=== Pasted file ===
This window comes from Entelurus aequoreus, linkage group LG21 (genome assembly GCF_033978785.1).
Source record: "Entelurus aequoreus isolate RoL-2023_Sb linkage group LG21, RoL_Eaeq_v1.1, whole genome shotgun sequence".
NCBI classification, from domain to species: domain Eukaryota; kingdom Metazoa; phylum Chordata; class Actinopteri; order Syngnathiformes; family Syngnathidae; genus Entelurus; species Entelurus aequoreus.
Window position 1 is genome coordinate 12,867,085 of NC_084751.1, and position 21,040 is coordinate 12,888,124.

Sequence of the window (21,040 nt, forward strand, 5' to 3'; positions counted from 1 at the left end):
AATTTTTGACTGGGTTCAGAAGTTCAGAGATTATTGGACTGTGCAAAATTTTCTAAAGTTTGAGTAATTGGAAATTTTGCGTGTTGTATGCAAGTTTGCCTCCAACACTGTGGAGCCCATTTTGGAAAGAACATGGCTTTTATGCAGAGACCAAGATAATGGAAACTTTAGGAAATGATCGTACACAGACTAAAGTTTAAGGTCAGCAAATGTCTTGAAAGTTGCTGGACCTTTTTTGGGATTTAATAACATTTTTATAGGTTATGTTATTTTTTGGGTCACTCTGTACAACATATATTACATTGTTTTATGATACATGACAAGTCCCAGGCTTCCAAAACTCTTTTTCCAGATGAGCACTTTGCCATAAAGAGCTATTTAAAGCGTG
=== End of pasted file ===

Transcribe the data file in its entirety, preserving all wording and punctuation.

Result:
This window comes from Entelurus aequoreus, linkage group LG21 (genome assembly GCF_033978785.1).
Source record: "Entelurus aequoreus isolate RoL-2023_Sb linkage group LG21, RoL_Eaeq_v1.1, whole genome shotgun sequence".
NCBI classification, from domain to species: domain Eukaryota; kingdom Metazoa; phylum Chordata; class Actinopteri; order Syngnathiformes; family Syngnathidae; genus Entelurus; species Entelurus aequoreus.
Window position 1 is genome coordinate 12,867,085 of NC_084751.1, and position 21,040 is coordinate 12,888,124.

Sequence of the window (21,040 nt, forward strand, 5' to 3'; positions counted from 1 at the left end):
AATTTTTGACTGGGTTCAGAAGTTCAGAGATTATTGGACTGTGCAAAATTTTCTAAAGTTTGAGTAATTGGAAATTTTGCGTGTTGTATGCAAGTTTGCCTCCAACACTGTGGAGCCCATTTTGGAAAGAACATGGCTTTTATGCAGAGACCAAGATAATGGAAACTTTAGGAAATGATCGTACACAGACTAAAGTTTAAGGTCAGCAAATGTCTTGAAAGTTGCTGGACCTTTTTTGGGATTTAATAACATTTTTATAGGTTATGTTATTTTTTGGGTCACTCTGTACAACATATATTACATTGTTTTATGATACATGACAAGTCCCAGGCTTCCAAAACTCTTTTTCCAGATGAGCACTTTGCCATAAAGAGCTATTTAAAGCGTG